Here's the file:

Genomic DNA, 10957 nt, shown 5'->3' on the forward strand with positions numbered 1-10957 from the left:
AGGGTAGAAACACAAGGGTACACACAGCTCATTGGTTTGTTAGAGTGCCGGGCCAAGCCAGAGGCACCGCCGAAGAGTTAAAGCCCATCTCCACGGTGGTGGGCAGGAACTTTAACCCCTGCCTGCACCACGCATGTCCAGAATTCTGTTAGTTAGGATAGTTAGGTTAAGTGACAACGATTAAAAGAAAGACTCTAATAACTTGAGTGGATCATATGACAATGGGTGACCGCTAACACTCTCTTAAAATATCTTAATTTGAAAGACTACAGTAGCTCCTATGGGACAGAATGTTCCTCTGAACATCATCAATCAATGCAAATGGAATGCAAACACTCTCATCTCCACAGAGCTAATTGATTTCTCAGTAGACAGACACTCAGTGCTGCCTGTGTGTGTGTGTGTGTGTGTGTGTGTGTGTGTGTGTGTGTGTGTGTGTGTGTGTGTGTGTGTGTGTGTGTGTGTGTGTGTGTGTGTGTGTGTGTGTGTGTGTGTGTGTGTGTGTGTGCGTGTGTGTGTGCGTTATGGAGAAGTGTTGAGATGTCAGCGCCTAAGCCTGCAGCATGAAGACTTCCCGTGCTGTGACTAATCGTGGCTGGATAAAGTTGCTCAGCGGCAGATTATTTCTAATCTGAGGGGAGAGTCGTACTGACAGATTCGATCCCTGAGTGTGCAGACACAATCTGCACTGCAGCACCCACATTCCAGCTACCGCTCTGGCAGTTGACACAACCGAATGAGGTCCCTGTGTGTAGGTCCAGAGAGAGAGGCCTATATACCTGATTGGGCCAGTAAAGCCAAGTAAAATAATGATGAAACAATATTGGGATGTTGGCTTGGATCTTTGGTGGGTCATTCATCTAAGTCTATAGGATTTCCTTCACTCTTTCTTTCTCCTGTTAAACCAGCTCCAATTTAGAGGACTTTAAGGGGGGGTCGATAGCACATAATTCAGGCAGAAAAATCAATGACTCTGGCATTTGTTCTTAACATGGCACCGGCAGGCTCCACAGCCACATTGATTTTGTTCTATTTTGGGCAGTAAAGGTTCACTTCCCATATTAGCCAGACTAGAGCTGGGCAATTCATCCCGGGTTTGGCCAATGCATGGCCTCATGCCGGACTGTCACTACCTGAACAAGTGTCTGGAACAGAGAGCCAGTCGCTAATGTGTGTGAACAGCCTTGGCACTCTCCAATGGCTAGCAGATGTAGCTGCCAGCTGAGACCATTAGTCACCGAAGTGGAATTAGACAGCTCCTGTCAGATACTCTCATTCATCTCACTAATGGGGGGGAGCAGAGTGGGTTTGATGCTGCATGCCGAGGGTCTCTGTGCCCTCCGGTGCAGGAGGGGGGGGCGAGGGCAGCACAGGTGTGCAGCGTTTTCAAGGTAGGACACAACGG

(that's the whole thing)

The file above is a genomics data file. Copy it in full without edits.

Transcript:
Genomic DNA, 10957 nt, shown 5'->3' on the forward strand with positions numbered 1-10957 from the left:
AGGGTAGAAACACAAGGGTACACACAGCTCATTGGTTTGTTAGAGTGCCGGGCCAAGCCAGAGGCACCGCCGAAGAGTTAAAGCCCATCTCCACGGTGGTGGGCAGGAACTTTAACCCCTGCCTGCACCACGCATGTCCAGAATTCTGTTAGTTAGGATAGTTAGGTTAAGTGACAACGATTAAAAGAAAGACTCTAATAACTTGAGTGGATCATATGACAATGGGTGACCGCTAACACTCTCTTAAAATATCTTAATTTGAAAGACTACAGTAGCTCCTATGGGACAGAATGTTCCTCTGAACATCATCAATCAATGCAAATGGAATGCAAACACTCTCATCTCCACAGAGCTAATTGATTTCTCAGTAGACAGACACTCAGTGCTGCCTGTGTGTGTGTGTGTGTGTGTGTGTGTGTGTGTGTGTGTGTGTGTGTGTGTGTGTGTGTGTGTGTGTGTGTGTGTGTGTGTGTGTGTGTGTGTGTGTGTGTGTGTGTGTGTGTGTGTGCGTGTGTGTGTGCGTTATGGAGAAGTGTTGAGATGTCAGCGCCTAAGCCTGCAGCATGAAGACTTCCCGTGCTGTGACTAATCGTGGCTGGATAAAGTTGCTCAGCGGCAGATTATTTCTAATCTGAGGGGAGAGTCGTACTGACAGATTCGATCCCTGAGTGTGCAGACACAATCTGCACTGCAGCACCCACATTCCAGCTACCGCTCTGGCAGTTGACACAACCGAATGAGGTCCCTGTGTGTAGGTCCAGAGAGAGAGGCCTATATACCTGATTGGGCCAGTAAAGCCAAGTAAAATAATGATGAAACAATATTGGGATGTTGGCTTGGATCTTTGGTGGGTCATTCATCTAAGTCTATAGGATTTCCTTCACTCTTTCTTTCTCCTGTTAAACCAGCTCCAATTTAGAGGACTTTAAGGGGGGGTCGATAGCACATAATTCAGGCAGAAAAATCAATGACTCTGGCATTTGTTCTTAACATGGCACCGGCAGGCTCCACAGCCACATTGATTTTGTTCTATTTTGGGCAGTAAAGGTTCACTTCCCATATTAGCCAGACTAGAGCTGGGCAATTCATCCCGGGTTTGGCCAATGCATGGCCTCATGCCGGACTGTCACTACCTGAACAAGTGTCTGGAACAGAGAGCCAGTCGCTAATGTGTGTGAACAGCCTTGGCACTCTCCAATGGCTAGCAGATGTAGCTGCCAGCTGAGACCATTAGTCACCGAAGTGGAATTAGACAGCTCCTGTCAGATACTCTCATTCATCTCACTAATGGGGGGGAGCAGAGTGGGTTTGATGCTGCATGCCGAGGGTCTCTGTGCCCTCCGGTGCAGGAGGGGGGGGCGAGGGCAGCACAGGTGTGCAGCGTTTTCAAGGTAGGACACAACGG